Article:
目次

  • Introduction
  • Prologue: Prisoners made Pupils I. Indian Education: Theories, Motives, Responses 1. White Theories: Can the Indian be Educated?
  • 2. Native Views: "A new road for all the Indians" II. Indian Country: Education in the West 3. Mission Schools: Precursors of a System4. Educational Ventures III. White America: Education in the East Hampton Normal and Agricultural Institute - 5. Samuel Chapman Armstrong: Educator of Backward Races
  • 6. Thomas Wildcat Alford: Shawnee Educated in Two Worlds Carlisle Indian Industrial School
  • 7. Richard Henry Pratt: National Universalist
  • 8. Carlisle Campus: Landscape of Race and Erasure
  • 9. Man-on-the-Band-Stand: Surveillance, Concealment, and Resistance
  • 10. Indian School Cemetery: Telling Remnants IV. Modes of Cultural Survival 11. Kesetta: Memory and Recovery
  • 12. Susie Rayos Marmon: Storytelling and Teaching Epilogue: Powwow 2000: Cultural Survival as Performance
巻冊次

: pbk ISBN 9780803227880

内容説明

Tens of thousands of Indian children filed through the gates of government schools to be trained as United States citizens. Part of a late-nineteenth-century campaign to eradicate Native cultures and communities, these institutions became arenas where whites debated the terms of Indian citizenship, but also where Native peoples resisted the power of white schooling and claimed new skills to protect and redefine tribal and Indian identities. In White Man's Club, schools for Native children are examined within the broad framework of race relations in the United States for the first time. Jacqueline Fear-Segal analyzes multiple schools and their differing agendas and engages with the conflicting white discourses of race that underlay their pedagogies. She argues that federal schools established to Americanize Native children did not achieve their purpose; instead they progressively racialized American Indians. A far-reaching and bold account of the larger issues at stake, White Man's Club challenges previous studies for overemphasizing the reformers' overtly optimistic assessment of the Indians' capacity for assimilation and contends that a covertly racial agenda characterized this educational venture from the start. Asking the reader to consider the legacy of nineteenth-century acculturation policies, White Man's Club incorporates the life stories and voices of Native students and traces the schools' powerful impact into the twenty-first century. Fear-Segal draws upon a rich array of source material. Traditional archival research is interwoven with analysis of maps, drawings, photographs, the built environment, and supplemented by oral and family histories. Creative use of new theoretical and interpretive perspectives brings fresh insights to the subject matter.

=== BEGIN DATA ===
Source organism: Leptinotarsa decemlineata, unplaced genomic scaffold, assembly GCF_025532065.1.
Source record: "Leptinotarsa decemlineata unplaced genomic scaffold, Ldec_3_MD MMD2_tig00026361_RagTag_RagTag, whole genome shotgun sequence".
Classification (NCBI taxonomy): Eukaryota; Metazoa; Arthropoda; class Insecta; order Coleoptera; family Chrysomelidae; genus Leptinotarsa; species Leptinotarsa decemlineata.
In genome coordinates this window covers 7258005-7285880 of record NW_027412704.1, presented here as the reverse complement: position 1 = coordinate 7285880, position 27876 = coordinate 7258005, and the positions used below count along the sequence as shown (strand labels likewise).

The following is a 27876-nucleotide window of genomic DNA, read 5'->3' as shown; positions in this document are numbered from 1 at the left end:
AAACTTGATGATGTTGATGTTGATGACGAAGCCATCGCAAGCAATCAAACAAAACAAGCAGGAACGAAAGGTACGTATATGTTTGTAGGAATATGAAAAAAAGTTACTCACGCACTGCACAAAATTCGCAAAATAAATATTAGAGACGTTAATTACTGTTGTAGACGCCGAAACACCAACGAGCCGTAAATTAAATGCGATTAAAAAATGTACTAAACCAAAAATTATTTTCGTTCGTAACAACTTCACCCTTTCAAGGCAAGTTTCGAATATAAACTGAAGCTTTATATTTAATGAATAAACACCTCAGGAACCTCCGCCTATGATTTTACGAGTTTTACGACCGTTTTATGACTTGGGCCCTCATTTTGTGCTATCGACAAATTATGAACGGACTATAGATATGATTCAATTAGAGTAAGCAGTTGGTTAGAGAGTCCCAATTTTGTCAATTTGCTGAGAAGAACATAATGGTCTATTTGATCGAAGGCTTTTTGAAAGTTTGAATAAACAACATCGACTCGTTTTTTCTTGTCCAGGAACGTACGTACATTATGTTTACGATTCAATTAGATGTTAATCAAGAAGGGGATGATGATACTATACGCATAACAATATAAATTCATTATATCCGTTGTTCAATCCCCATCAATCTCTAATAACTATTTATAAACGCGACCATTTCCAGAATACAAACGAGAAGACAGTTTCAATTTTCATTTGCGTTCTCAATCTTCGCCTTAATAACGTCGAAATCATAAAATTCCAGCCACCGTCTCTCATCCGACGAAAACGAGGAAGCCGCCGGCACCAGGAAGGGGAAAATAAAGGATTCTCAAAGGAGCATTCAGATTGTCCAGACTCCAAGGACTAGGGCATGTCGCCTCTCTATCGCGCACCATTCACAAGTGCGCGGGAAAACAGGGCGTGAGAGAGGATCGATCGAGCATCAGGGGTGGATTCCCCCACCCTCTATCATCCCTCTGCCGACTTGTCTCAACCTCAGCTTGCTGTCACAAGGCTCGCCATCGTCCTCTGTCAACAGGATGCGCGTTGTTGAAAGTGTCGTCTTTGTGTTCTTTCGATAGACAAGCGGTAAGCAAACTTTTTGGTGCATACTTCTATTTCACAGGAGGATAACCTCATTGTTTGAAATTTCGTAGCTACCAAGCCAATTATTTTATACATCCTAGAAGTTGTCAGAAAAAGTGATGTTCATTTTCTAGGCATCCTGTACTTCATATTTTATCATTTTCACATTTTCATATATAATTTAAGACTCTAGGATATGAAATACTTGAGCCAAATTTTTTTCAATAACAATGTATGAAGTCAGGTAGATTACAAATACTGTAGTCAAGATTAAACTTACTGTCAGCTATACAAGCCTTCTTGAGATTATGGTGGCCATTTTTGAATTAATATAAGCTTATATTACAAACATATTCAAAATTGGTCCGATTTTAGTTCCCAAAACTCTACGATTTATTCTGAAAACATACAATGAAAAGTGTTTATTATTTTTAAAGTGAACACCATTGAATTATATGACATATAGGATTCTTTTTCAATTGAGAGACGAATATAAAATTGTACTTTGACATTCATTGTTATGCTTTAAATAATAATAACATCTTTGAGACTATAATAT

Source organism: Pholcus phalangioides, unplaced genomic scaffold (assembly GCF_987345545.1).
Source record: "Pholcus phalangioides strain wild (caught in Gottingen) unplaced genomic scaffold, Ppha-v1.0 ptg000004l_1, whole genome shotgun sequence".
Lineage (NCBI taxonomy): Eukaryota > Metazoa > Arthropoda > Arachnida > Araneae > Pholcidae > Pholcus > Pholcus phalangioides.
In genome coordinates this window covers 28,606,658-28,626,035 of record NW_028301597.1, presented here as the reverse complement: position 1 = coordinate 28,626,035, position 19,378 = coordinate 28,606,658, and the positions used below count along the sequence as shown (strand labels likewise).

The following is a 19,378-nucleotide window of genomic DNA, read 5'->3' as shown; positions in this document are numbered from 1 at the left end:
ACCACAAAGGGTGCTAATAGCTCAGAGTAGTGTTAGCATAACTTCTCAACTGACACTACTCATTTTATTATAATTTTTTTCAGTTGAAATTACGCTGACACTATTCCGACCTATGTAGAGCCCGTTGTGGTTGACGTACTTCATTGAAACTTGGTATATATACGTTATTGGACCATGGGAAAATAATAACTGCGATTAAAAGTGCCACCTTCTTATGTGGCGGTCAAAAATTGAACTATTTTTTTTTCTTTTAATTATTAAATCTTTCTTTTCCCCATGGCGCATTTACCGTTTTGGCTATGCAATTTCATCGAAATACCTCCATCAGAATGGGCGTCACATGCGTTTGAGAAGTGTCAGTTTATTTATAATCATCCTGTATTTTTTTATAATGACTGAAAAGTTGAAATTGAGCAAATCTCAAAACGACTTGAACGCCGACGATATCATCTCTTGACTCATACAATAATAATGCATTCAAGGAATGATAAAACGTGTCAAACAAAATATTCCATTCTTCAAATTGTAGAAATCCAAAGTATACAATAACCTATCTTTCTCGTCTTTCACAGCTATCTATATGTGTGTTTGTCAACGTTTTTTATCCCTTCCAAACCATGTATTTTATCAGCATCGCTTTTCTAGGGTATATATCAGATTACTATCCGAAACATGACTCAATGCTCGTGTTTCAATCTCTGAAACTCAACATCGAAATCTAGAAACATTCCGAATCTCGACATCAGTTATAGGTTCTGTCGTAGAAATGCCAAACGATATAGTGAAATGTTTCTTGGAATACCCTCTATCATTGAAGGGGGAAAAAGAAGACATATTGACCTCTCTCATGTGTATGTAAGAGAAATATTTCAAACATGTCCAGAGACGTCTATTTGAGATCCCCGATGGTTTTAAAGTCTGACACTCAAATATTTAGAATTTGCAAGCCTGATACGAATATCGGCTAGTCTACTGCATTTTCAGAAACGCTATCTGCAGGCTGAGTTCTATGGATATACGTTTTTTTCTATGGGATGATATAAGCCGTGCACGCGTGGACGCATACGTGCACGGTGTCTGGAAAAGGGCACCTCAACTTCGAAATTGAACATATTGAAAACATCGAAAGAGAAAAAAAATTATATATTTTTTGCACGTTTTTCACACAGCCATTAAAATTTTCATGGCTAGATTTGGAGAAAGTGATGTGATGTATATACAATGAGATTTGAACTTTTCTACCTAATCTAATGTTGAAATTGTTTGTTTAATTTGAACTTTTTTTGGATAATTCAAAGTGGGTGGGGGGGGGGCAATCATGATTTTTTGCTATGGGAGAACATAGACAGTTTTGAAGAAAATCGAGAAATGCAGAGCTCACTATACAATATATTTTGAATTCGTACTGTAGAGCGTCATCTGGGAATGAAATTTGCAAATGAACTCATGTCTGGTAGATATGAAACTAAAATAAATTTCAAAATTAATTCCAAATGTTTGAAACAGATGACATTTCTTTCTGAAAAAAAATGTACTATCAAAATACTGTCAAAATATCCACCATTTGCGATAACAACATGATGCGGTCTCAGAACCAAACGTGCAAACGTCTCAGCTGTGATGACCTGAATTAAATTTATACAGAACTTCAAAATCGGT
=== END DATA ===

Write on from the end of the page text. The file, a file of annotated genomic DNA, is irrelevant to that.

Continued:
目次

List of Illustrations 000 Acknowledgments 000 Introduction 000 Prologue: Prisoners Made Pupils 000 1.The Development of an Indian Educational System 1. White Theories: Can the Indian be Educated? 000 2. Native Views: "A New Road for All the Indians" 000 3. Mission Schools in the West: Precursors of a System 000 2. Hampton Normal and Agricultural Institute 4. Samuel Chapman Armstrong: Educator of Backward Races 000 5. Thomas Wildcat Alford: Shawnee Educated in Two Worlds 000 3. Carlisle Indian Industrial School 6. Richard Henry Pratt: National Universalist 000 7. Carlisle Campus: Landscape of Race and Erasure 000 8. Man-on-the-Bandstand: Surveillance, Concealment, and Resistance 000 9. Indian School Cemetery: Telling Remains 000 4. Modes of Cultural Survival 10. Kesetta: Memory and Recovery 000 11. Susie Rayos Marmon: Storytelling and Teaching 000 Epilogue: Cultural Survival as Performance, Powwow 2000 000 Notes 000 Bibliography 000 Index 000

「Nielsen BookData」 より

関連文献: 1件中  1-1を表示

詳細情報

ページトップへ